Weyerhaeuser Company

InfluenceMap Score
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Performance Band
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Organisation Score
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Relationship Score
Sector:
Paper & Forest Products
Head​quarters:
Seattle, United States
Official Web Site:
Wikipedia:

Climate Lobbying Overview:: Weyerhaeuser appears to have mixed, albeit limited, engagement with climate change policy. The company does not appear to be actively engaged on climate change via its top-line messaging or detailed lobbying activities, but supports a role for bioenergy in the energy mix.

Top-line Messaging on Climate Policy: Weyerhaeuser appears to have limited, but broadly positive, top-line communications on climate change. On its corporate website, accessed in March 2022, Weyerhaeuser recognized the potential impacts of climate change in addition to emphasizing the need to limit global warming to 1.5°C in line with IPCC guidance. However, Weyerhaeuser does not appear to explicitly state support for the Paris Agreement or the need for government regulation to respond to climate change.

Engagement with Climate-Related Regulations: InfluenceMap was unable to find any evidence of engagement on specific climate-related regulation. On its sustainability webpage in 2021, Weyerhaeuser indicated that it is engaging on a list of policies, but has provided no details on the company’s positions, influencing activities, nor the outcomes sought on policy relevant to climate change. Similarly, in a 2020 lobbying disclosure form submitted to the US Senate, Weyerhaeuser disclosed its Iobbying activity on bioenergy, but InfluenceMap found no further details regarding the outcomes sought by the company.

Positioning on Energy Transition: Weyerhaeuser appears supportive of bioenergy playing a role in transitioning use the energy mix. On its corporate website, accessed in March 2022, Weyerhaeuser stated that bioenergy represents an alternative to fossil fuels. In its 2021 sustainability statement, the company acknowledged the importance of energy policy, including the role of biomass in renewable energy policies, but did not elaborate further. In Weyerhaeuser’s 2021 CDP response, it disclosed that it is lobbying in partnership with the National Association for Forest Owners for the full carbon benefits of forest bioenergy to be recognized in federal policy, and stated that it is consistent with the position held by the National Association of Forest Owners in “applauding Congress for taking decisive action to recognize biomass as a carbon neutral, renewable resource and an important part of the U.S. energy portfolio”, demonstrating support for bioenergy in the energy mix.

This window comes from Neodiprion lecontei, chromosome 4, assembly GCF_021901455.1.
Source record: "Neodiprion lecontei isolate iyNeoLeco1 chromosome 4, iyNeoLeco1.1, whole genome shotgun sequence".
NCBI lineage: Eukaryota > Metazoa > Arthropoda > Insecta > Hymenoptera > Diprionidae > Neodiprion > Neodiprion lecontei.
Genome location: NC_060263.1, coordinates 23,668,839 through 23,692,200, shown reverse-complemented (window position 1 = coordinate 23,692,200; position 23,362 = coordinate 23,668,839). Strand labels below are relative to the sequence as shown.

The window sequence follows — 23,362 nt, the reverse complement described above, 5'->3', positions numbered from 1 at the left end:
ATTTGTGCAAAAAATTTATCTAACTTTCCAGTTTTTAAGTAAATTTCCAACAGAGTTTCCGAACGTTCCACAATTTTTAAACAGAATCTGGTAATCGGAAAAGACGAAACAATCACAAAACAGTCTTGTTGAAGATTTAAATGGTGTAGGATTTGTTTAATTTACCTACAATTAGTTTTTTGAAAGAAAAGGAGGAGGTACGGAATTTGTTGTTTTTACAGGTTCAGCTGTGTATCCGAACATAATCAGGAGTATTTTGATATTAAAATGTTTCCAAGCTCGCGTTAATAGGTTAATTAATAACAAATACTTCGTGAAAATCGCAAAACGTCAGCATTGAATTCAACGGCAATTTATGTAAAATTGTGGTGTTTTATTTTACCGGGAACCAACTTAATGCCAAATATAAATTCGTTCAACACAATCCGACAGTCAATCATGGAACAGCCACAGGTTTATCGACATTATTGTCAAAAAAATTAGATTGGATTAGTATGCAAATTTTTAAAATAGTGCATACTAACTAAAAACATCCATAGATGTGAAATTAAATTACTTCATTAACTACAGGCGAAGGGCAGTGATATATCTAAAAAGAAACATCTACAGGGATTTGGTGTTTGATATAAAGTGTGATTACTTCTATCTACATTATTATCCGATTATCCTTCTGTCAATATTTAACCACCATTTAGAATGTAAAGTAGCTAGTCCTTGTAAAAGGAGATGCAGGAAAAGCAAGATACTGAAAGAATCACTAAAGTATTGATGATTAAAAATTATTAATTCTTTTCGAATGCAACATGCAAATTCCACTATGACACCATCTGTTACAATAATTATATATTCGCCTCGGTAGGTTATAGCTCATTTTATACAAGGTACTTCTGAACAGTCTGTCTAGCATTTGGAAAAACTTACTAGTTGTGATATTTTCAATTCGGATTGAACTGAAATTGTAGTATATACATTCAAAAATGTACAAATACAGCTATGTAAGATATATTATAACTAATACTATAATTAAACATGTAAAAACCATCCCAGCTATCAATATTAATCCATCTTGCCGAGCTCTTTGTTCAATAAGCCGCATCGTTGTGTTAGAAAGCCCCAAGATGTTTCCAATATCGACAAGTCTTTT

Industry Association Governance: Weyerhaeuser appears to disclose its memberships to industry associations on its corporate website, and a partial disclosure can be found in its 2021 CDP disclosure. However, the company does not appear to outline its role within each organization, nor its influence over their climate change policy positions. The company has not published a full audit disclosure of its alignment with its industry associations. Weyerhaeuser holds memberships to several industry associations, including the National Association of Forest Owners and the American Wood Council. None of these industry associations are currently covered under InfluenceMap's platform.

Additional Note: InfluenceMap's analysis of corporate policy engagement covers a range of climate-motivated policy streams, which is being expanded continually as national policy developments occur. In 2022, InfluenceMap will introduce coverage of corporate engagement with climate policy related to land use and circular economy issues. As Weyerhaeuser operates in sectors where such policy issues are highly significant, it is likely that such future evolutions of InfluenceMap's system will impact Weyerhaeuser's climate change policy engagement scores in the future.

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Strength of Relationship
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How to Read our Relationship Score Map

In this section, we depict graphically the relationships the corporation has with trade associations, federations, advocacy groups and other third parties who may be acting on their behalf to influence climate change policy. Each of the columns above represents one relationship the corporation appears to have with such a third party. In these columns, the top, dark section represents the strength of the relationship the corporation has with the influencer. For example if a corporation's senior executive also held a key role in the trade association, we would deem this to be a strong relationship and it would be on the far left of the chart above, with the weaker ones to the right. Click on these grey shaded upper sections for details of these relationships. The middle section contains a link to the organization score details of the influencer concerned, so you can see the details of its climate change policy influence. Click on the middle sections for for details of the trade associations. The lower section contains the organization score of that influencer, the lower the more negatively it is influencing climate policy.